A resident of Calliaqua, on Friday, mounted a one-man protest against the continued warehousing of cement in the East St. George town and the resulting health hazard
“It is basically where this cement storeroom has been located here and it is creating a serious environmental hazard in terms of the dust and so on,” said Roger Gurley, who told iWitness News he plans to raise the issue even with the World Health Organisation.
“There are restaurants and so on that can’t function when they (cement warehouse) are in operation, like yesterday when they start drogueing (transporting) the cement and as this operation started, a lot of things are being affected. Traffic hazard, restaurants and shops and so on can’t function and a lot of things like that,” Gurley further said.
He said that the Rock Hard Cement warehouse has been located in the area for about five years.
He said he went to the Planning Department about two months ago and they said they would look into the operation.
“When I went back there a second time, they told me they (the cement business) had only had six months’ approval to operate there.”
He said that the planning officials told him that they would look into the matter and get back to him.
“They took my number saying they would get back to me but they never did. They never called me, but I got wind last week that they are going to bring cement again.
“So I went back to them telling them that I understand that cement is coming and they had took my number promising to get back to me and I never got any word so I went to find out what’s happening.”
Gurley said the planning workers told him that the Planning Board had met and no permission was granted for further operations of the cement warehouse.
Gurley said that, on Thursday, he told the planning officials he had heard that another cement shipment was en route and asked what was the next step.
“She said she can’t operate on hearsay. I told her, ‘Well, fair enough’ … but I reminded her that both departments are departments of government and all she had to do was call the Port Authority to find out if cement is landing here, who it is for and whatever, and it could have been easily done. But here it is that on Friday I start seeing cement drogueing in.”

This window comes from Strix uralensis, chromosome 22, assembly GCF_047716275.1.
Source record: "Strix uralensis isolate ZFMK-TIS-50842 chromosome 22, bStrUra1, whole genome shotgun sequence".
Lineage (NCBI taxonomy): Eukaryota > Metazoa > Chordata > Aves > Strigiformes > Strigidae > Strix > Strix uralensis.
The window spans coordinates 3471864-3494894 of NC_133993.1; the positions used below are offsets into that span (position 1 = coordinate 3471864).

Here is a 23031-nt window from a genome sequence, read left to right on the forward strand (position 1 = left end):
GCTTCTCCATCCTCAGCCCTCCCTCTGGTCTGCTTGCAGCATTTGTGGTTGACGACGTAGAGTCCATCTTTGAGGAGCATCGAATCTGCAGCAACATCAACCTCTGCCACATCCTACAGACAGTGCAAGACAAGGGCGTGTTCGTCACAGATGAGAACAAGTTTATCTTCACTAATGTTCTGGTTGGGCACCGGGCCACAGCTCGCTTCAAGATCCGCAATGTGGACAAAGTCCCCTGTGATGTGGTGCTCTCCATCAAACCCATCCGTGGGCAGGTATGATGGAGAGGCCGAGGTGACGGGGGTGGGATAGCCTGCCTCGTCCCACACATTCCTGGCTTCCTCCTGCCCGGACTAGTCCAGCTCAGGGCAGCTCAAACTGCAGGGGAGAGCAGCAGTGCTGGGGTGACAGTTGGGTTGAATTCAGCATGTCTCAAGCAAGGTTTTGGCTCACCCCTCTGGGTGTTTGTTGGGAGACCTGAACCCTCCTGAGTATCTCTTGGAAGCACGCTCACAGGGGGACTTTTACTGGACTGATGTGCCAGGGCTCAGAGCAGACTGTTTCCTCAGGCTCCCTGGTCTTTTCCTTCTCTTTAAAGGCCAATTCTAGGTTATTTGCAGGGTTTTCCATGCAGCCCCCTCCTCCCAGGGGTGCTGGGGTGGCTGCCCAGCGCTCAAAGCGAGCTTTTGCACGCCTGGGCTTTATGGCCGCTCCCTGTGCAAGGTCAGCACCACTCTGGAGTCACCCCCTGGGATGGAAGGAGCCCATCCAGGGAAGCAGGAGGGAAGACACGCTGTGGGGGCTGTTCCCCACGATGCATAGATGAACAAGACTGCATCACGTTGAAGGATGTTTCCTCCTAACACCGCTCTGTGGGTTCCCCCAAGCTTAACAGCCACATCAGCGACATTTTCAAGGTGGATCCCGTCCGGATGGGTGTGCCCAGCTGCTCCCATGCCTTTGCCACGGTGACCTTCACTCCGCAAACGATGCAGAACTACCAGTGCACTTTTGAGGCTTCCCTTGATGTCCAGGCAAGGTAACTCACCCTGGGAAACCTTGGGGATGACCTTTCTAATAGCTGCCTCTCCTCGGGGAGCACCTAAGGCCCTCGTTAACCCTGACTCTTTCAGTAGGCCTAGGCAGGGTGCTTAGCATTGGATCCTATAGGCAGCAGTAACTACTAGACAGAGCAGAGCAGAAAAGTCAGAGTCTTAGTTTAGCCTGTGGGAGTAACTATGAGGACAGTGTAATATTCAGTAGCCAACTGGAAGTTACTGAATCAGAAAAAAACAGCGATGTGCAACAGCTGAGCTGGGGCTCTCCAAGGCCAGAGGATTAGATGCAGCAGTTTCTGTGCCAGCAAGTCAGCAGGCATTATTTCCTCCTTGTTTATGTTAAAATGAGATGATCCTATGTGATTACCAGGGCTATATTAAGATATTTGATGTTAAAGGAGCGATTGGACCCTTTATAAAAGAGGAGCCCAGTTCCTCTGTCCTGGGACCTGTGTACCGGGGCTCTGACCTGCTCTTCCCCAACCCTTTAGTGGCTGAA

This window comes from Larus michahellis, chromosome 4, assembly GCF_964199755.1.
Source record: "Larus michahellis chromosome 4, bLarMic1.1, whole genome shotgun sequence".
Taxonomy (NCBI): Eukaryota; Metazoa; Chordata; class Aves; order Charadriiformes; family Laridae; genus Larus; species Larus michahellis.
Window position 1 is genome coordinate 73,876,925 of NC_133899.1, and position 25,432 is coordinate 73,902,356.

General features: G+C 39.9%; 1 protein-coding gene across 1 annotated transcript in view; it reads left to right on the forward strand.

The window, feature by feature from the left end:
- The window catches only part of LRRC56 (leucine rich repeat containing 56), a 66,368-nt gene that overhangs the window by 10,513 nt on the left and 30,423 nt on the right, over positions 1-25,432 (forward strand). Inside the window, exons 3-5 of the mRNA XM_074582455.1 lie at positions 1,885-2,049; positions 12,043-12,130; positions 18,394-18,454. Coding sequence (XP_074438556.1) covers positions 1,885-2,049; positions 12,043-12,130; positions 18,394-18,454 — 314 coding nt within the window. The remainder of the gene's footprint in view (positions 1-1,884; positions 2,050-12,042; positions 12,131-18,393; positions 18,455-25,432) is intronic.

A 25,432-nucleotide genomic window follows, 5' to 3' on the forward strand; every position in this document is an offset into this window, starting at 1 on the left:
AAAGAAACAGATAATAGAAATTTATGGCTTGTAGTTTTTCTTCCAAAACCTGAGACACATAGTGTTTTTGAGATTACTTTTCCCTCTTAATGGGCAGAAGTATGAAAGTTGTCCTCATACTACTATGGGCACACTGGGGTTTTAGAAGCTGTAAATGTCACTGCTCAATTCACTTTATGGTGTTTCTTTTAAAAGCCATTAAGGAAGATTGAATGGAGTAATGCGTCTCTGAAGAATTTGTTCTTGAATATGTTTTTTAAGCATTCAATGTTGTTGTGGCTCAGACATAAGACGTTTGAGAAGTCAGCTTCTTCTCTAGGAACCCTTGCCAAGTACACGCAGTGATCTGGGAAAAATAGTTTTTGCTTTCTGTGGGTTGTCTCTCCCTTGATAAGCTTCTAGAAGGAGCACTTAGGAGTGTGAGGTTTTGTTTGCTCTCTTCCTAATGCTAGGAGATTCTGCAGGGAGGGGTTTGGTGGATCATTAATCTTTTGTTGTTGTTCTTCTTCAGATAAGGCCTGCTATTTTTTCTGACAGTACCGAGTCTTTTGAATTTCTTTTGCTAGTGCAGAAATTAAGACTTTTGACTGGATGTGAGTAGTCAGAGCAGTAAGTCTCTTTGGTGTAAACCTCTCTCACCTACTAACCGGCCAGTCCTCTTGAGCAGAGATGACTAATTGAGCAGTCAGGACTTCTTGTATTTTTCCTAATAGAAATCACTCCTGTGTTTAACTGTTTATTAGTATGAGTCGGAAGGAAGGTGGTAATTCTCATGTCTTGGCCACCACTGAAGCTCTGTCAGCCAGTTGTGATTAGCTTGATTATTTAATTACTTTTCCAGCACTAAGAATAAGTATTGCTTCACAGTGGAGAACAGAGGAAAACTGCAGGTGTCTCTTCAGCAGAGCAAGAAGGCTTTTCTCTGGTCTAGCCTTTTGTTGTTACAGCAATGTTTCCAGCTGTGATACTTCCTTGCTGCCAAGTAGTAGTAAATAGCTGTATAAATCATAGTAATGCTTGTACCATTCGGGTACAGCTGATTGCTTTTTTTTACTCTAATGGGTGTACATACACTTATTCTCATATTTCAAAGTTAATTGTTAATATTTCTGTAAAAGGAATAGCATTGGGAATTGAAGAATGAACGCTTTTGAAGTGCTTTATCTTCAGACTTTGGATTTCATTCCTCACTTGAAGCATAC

Gurley told iWitness News that the cement warehousing began at 9 a.m. Friday and continued until about 1:30 a.m. Saturday, resuming later Saturday morning.
“In fact, I went to take a photo where they were offloading cement to put it on front another truck in front of my building. One of the operators threatened to run the forklift on me,” Gurley said.
He said he had had a letter that a staff member at the planning department had asked him to hold off on because they were looking into the matter.
“So I didn’t submit the letter but I have a letter ready to submit to the Ministry of Health — because it is a health hazard, the Traffic Department — because of the traffic situation in the area, to Ministry of Transport and Works — because of the destruction of the roads and the sidewalk and so on, and to the minister in charge of East St. George, which is Camillo Gonsalves, and one to planning.
“And I have a list of petitioners who signed to have this thing removed, based on the content of the letter,” Gurley said, adding that he had already collected 25 signatures
He said that the planning department told him that the planning board met and had decided that the cement operation should be discontinued.
“But lo and behold, up to this morning,” Gurley said, adding that Calliaqua “is under water” and the constant operation of heavy equipment in the area is resulting in infrastructural damage.
“Well, to my property for sure because I start seeing cracks and you can feel the vibration when they operate.
“The operation has detached telephone lines from poles and has even uprooted poles. VINLEC had to change a pole about a month ago; the road surface is damaged as are sidewalks and culvert crossings,” Gurley said.
“I personally am not going to stop with this thing because I plan to write a letter to the World Health Organisation as well, submitting my letter to the government — various ministries.”
He said he understands that a teacher from the Calliaqua school had done a project on the hazards in the area and included the cement operation as one of the hazards.
“So I am trying to get a copy from her as well to submit with my letter because what I am seeing here now, I am not going to leave it here. I am going to put the letter into motion now.”
He said that the cement is imported about three times a year.
“And the last five years they’ve been here, I cannot open my house — none of my windows upstairs. Well even downstairs I don’t open because I could show you photos of ornament that I put on space saver, when you move them out, the print is right there,” Gurley said.